For this Fourth Sunday of Easter, Good Shepherd Sunday, we are given the image of the Good Shepherd from John’s Gospel. This image of the Lord is familiar to most of us and has been the subject of countless pieces of art. There is always the danger of sentimentality with the image of the Good Shepherd, the danger of creating an unreal image. In art, the Good Shepherd is always presented as clean, tidy, serene, but is that really a correct image of the Good Shepherd?
This past Tuesday, May 7th, a man by the name of Jean Vanier died in France at the age of 90. Some of you may have heard of him, most probably have not. He grew up the son of the governor-general of Canada when our northern neighbors were still not fully independent of the British Empire. He served in both the British and Canadian navies and considered the priesthood for a time before finding a unique calling from the Lord in his mid-30s.
In the early 1960s, following a visit to his spiritual director in France, and at his urging, Jean started visiting asylums in France In seeing the horror of the conditions that many lived in and the inhumanity that they were subjected to on a daily basis in inadequate and underfunded institutions, he felt called to act. In beginning his work with the mentally and physically disabled, Jean said that he found those he served to be a “source of life and truth, if we welcome them and put ourselves in their service.” What started in a broken down home in north-east France turned into what today is known as L’Arche International with 154 communities around the world in 38 countries in the service of men and women with physical and mental disabilities. The community’s name comes from the French word for “ark,” specifically Noah’s Ark, which served as a refuge for Noah and his family amidst the destruction of the world.
Jean noted “as we share our lives with the powerless, we are obliged to leave behind our theories of the world, our dreams, and our beautiful thoughts about God…to be grounded in a reality that can be quite harsh.” In speaking of the value of serving those in his community, he said “when those engrained in a culture of winning and of individual success really meet them, and enter into friendship with them, something amazing and wonderful happens. They too are opened up to love and even to God. They are changed at a very deep level. They are transformed and become more fundamentally human.”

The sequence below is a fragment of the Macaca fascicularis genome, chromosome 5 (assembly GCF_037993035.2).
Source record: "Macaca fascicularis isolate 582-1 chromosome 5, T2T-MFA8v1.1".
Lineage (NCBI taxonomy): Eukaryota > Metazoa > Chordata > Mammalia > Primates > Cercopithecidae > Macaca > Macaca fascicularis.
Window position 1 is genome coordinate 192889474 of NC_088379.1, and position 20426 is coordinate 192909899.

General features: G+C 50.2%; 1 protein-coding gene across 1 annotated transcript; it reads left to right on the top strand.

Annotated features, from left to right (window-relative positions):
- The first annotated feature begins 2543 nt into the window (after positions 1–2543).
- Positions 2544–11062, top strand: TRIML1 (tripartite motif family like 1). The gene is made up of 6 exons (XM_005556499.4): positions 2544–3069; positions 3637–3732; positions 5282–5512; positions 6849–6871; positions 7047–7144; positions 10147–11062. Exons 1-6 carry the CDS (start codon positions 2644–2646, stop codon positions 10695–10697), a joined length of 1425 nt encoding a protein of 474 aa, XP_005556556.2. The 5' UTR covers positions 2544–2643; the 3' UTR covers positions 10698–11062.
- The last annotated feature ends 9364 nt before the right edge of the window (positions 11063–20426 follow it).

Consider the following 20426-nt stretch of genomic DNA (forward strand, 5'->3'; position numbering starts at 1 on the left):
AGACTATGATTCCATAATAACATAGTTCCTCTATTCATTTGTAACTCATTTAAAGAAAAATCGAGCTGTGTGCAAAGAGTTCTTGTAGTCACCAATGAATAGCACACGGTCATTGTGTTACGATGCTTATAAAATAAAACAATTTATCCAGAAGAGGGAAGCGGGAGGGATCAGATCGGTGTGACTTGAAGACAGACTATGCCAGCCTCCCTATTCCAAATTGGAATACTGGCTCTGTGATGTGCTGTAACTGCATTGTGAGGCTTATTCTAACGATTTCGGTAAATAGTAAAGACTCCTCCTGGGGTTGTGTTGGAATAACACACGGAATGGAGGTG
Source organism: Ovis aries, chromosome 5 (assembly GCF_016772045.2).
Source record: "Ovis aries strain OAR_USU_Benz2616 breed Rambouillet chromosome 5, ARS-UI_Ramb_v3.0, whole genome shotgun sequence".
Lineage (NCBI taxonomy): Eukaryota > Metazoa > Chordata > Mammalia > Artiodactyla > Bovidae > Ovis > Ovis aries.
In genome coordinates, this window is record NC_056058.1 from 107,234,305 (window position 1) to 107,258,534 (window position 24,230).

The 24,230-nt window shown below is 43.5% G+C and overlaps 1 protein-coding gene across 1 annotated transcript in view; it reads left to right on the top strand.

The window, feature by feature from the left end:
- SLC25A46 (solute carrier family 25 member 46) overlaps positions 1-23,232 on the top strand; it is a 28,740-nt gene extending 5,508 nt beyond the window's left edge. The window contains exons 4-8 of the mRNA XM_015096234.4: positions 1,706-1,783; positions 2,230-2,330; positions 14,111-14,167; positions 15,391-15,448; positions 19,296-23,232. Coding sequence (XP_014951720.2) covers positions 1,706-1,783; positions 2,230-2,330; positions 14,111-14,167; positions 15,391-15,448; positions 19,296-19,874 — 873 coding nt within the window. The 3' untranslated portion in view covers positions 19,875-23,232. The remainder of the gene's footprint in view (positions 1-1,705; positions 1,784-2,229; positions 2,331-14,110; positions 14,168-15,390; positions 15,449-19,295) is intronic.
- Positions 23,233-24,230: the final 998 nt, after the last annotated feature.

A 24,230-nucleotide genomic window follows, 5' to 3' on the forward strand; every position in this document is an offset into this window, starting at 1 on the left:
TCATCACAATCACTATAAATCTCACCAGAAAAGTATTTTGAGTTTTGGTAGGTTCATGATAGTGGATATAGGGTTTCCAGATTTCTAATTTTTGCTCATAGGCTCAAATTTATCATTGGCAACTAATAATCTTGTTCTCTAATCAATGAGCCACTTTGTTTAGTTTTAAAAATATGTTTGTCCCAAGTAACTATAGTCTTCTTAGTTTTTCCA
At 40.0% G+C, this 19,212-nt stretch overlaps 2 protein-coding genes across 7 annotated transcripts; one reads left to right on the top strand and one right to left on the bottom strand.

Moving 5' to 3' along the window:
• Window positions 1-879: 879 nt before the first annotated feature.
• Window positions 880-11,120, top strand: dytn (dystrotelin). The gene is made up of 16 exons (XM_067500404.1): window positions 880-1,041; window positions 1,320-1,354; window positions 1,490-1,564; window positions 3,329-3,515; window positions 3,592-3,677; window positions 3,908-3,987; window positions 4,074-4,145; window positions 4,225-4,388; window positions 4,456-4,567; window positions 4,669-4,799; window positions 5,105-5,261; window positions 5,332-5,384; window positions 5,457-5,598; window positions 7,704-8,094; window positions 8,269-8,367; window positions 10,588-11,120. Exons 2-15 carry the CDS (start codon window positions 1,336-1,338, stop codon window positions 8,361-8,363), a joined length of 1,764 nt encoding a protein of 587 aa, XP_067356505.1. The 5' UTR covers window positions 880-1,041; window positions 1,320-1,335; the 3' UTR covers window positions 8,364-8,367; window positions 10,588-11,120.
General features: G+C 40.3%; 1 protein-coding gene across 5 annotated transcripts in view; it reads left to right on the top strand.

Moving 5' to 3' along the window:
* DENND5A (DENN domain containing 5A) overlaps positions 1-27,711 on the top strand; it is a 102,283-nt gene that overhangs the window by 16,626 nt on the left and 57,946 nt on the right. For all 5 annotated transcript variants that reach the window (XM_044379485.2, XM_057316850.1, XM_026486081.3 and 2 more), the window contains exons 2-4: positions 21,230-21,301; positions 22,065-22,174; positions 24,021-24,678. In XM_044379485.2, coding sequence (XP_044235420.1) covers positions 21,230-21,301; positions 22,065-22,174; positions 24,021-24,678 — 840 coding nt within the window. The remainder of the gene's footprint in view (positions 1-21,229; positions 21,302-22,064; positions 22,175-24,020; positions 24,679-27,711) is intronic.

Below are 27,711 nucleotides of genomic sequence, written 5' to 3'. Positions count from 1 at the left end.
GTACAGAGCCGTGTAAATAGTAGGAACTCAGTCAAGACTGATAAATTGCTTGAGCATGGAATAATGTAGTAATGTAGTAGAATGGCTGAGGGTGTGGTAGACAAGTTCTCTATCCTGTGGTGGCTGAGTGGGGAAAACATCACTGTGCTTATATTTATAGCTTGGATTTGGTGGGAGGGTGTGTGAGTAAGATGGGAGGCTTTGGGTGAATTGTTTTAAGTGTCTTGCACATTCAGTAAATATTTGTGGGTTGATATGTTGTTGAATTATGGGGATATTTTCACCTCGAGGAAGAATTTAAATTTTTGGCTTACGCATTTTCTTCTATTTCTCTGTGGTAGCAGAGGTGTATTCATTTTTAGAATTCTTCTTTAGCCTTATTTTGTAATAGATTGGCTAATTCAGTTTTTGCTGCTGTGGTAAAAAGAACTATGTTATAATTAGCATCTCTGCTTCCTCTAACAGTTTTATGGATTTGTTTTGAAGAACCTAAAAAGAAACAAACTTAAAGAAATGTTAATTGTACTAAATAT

For me, Jean Vanier was a living icon of Christ the Good Shepherd, seeking out those whom society saw as less than desirable, and bringing true Christian care and compassion to them.
Christ the Good Shepherd is not a sanitized figure in art but our loving savior who enters into the messiness of our lives and the brokenne ss of our sinfulness, to bring us back to life and love with God. And he invites us to do the same, to bring his goodness, love, and mercy to the broken, the vulnerable, and to societies “undesirables;” to bring anyone and everyone to God by our authentic living out of the Gospel.
To learn more about Jean Vanier and L’Arche International, you can visit L’Arche International’s website at larche.org and you can find the article that I read on May 7th about his death in the Washington Post.
Father Christopher House is the Rector of the Cathedral and serves in various roles within the diocesan curia, namely Chancellor and Vicar Judicial.